Military Wiki
National Air Force of Angola
Força Aérea Nacional Angolana
Active 21 January 1976 –
Country Angola
Size 285–348 aircraft
Garrison/HQ Luanda(?)
General Francisco Lopes Gonçalves Afonso
Roundel Angola-roundel.svg
Aircraft flown
Attack Su-25, Su-22, Mi-24/35
Fighter Su-27, MiG-23, MiG-21
Patrol Fokker F27, EMB-110
Trainer Yak-11, PC-7, Tucano
Transport L-100, An-12, An-26, C.212, Mi-8

The National Air Force of Angola (Portuguese: Força Aérea Nacional Angolana, FANA) is the air branch of the Armed Forces of Angola. Angola became independent from Portugal on 11 November 1975. However, the foundations for the establishment of the air force were laid before independence when members of the then Flying Club of Angola were assembled at Luanda in October 1975.[1] These people and aircraft left behind by the Portuguese Air Force formed the basis for the air transport branch of the force.

The force was formally established on 21 January 1976 as the People's Air and Air Defence Force of Angola (Força Aérea Popular de Angola/Defesa Aérea e Antiaérea (FAPA/DAA)). Its first batch of Soviet MiG fighter aircraft was delivered in mid-December 1975.[1] The FAPA/DAA fought several battles with South African Air Force aircraft in November 1981, October 1982, and twice in September 1987.[2]

The FAN has bases at Luanda, Belas, Luena, Kuito, Lubango and Mocamedesdisambiguation needed. The World Factbook, produced by the CIA, reported that by 2007 the name of the force had changed to "National Air Force".[3]

Most of the inventory is out of service, and refers to historical equipment delivered along the years. FAN has many bases – most of them, former Portuguese Air Force bases and other courtesy of the cold war – but few airplanes that actually fly. The main body of the active air force is made of transport/cargo planes, used for moving supplies, equipment and personnel between parts of the country.

Aircraft Inventory

Mikoyan-Gurevich MiG-21bis April 29, 1993

File:Angolan EMB-312.ogv

EMB-312 Tucano flight

Aircraft Type Versions In service[4] Notes
Fighter Aircraft
Mikoyan-Gurevich MiG-21 Fishbed Fighter
Mikoyan-Gurevich MiG-23 Flogger Fighter MiG-23ML 26
Sukhoi Su-27 Flanker Air superiority fighter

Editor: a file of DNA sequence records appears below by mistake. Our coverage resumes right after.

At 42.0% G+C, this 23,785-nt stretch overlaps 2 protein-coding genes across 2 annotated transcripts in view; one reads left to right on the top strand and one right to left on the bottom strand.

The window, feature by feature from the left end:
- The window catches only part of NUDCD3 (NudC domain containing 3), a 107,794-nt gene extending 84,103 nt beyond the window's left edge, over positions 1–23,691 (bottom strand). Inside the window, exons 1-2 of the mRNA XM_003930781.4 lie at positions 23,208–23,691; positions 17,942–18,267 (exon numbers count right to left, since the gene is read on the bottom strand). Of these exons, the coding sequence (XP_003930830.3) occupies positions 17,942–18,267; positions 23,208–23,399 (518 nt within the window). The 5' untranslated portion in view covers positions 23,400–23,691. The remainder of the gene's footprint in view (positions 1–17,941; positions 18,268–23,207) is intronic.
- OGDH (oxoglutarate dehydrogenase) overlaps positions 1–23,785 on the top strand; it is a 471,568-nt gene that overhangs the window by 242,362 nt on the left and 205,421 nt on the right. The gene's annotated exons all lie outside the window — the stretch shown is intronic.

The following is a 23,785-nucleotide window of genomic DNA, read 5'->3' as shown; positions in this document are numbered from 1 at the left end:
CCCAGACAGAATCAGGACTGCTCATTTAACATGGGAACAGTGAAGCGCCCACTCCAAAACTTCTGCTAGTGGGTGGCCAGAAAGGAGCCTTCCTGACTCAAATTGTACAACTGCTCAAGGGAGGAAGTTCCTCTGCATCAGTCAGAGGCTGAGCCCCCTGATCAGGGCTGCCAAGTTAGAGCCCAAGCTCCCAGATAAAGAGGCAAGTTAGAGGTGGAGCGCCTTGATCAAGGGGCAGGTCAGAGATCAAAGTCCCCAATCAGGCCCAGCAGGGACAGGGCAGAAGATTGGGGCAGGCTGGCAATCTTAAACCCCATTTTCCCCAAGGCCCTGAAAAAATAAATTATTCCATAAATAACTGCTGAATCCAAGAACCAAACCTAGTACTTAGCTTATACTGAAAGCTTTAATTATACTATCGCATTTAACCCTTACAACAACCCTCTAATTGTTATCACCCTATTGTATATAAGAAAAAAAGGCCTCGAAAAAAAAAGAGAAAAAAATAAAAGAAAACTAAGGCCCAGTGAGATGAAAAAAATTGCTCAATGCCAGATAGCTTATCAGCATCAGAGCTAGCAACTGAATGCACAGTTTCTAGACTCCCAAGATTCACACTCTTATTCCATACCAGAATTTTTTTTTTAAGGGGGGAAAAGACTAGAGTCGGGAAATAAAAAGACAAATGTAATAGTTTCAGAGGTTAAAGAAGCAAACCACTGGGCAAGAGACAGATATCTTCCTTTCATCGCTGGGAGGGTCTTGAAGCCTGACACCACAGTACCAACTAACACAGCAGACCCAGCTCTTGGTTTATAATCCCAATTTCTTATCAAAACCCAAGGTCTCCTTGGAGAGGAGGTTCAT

from Belarus[5]
Sukhoi Su-30 Air superiority fighter Su-30K 0 18 on order[6]
Ground Attack
Sukhoi Su-22 Fitter Ground attack Su-22M4 8
Sukhoi Su-25 Frogfoot Ground attack Su-25K 8
EMB-314 Super Tucano Light attack A-29 3 3 more on order[7]
Trainer Aircraft
Pilatus PC-7 Turbo Trainer Trainer PC-7 12
Yakovlev Yak-11 Moose Trainer Yak-11 11
Embraer EMB-312 Tucano Trainer EMB-312 5
Maritime patrol
Embraer EMB-110 Bandeirante Maritime patrol EMB-111 2
Fokker F27 Friendship Maritime patrol F27MPA 1
Ilyushin Il-76 Candid Transport Il-76 1 Crashed on 27 August 2009
Antonov An-32 Cline Transport An-32 3
Antonov An-26 Curl Transport An-26 12
CASA C.212 Aviocar Transport Total
IAR BN-2 Islander Transport IAR BN-2A 8
Antonov An-12 Cub Transport An-12 10
Pilatus PC-6 Porter Transport PC-6/B 4
Lockheed L-100 Hercules Transport L-100-30 1
Dornier Do 228 Transport Do 228 1
Cessna 172 Skyhawk Utility Cessna 172 3
Dornier Do 28 Utility Do 28 1
Embraer ERJ-135 VIP Transport ERJ-135BJ Legacy 600 1[8]
Embraer EMB-120 Brasilia VIP Transport EMB-120 1[8][9] Crashed on 14 September 2011
Mil Mi-24 Hind Attack helicopter Total
Mil Mi-8 Hip transport helicopter Mi-8 48
Aérospatiale SA 315 Alouette II Utility helicopter SA 315B 2
IAR 316 Alouette III Utility helicopter IAR 316B 15
Aérospatiale SA 365 Dauphin Utility helicopter SA 365C 10
Aérospatiale SA 342 Gazelle Utility helicopter SA 342M 7
Bell 212 Twin Huey Utility helicopter Bell 212 8

Accidents and incidents

On 14 September 2011, an Embraer EMB 120 Brasilia, operated by the Angolan Air Force, crashed just after takeoff from Nova Lisboa Airport,[10] killing 11 army officers (including three generals, among them Kalias Pedro) and six civilians.[11][12] The accident occurred at 11:30 am at the airport, with a military delegation on board the flight at Albano Machado Airport.[13] It had first been flown in 2002. At the time of the accident, the plane had a tail number of T-500 and a C/n/msn of 120359.[10]


  1. 1.0 1.1 Cooper, Tom & Weinert, Peter (2010). African MiGs: Volume I: Angola to Ivory Coast. Harpia Publishing LLC. p. 17. ISBN 978-0-9825539-5-4. 
  2. Cooper and Weinert 2010, 52, 54, 60.
  3. "Non official site with history of FAN".,%2035%20anos%20%2821-01-1976%20a%2021-01-2011%29/. Retrieved 21 August 2011.  (Portuguese)
  4. "Aviation Week & Space Technology 2009". 26 January 2009. Retrieved 25 July 25, 2009. 
  6. Angola Inks $1Bln Arms Deals With Russia -, 16 October 2013
  7. First Three A-29 Super Tucano to the National Air Force of Angola -, January 31, 2013
  8. 8.0 8.1 Dominic Perry (14 September 2011). "Angolan air force Embraer transport crashes". Retrieved 15 September 2011. 
  9. Embraer Reports Third-Quarter 2007 Deliveries and Updates Order Book
  10. 10.0 10.1 "Accident Description". Aviation Safety Network. 14 September 2011. Retrieved 15 September 2011. 
  11. "Angola: Huambo air force plane crash kills generals". 15 September 2011. Retrieved 15 March 2012 
  12. "Angola army says 17 killed in air crash". 14 September 2011. Retrieved 15 September 2011. 
  13. "17 Killed in Wednesay Air Force plane crash". Angola Press Agency. 15 September 2011.,d2a26ba7-a8ee-496a-a10c-1c706e9309f8.html. Retrieved 15 September 2011. 

Further reading

  • Cooper, Tom & Weinert, Peter (2010). African MiGs: Volume I: Angola to Ivory Coast. Harpia Publishing LLC. ISBN 978-0-9825539-5-4. 

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